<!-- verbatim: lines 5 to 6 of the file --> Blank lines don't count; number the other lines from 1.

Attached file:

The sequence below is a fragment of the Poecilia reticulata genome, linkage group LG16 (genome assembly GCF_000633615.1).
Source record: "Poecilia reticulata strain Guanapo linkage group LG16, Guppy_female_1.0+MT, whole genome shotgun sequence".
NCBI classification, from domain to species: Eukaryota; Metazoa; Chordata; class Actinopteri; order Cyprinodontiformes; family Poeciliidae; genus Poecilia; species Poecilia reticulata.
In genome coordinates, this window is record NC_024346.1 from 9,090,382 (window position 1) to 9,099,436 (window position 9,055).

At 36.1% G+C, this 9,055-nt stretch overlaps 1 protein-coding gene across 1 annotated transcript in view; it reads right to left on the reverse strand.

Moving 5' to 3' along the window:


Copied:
At 36.1% G+C, this 9,055-nt stretch overlaps 1 protein-coding gene across 1 annotated transcript in view; it reads right to left on the reverse strand.

Moving 5' to 3' along the window: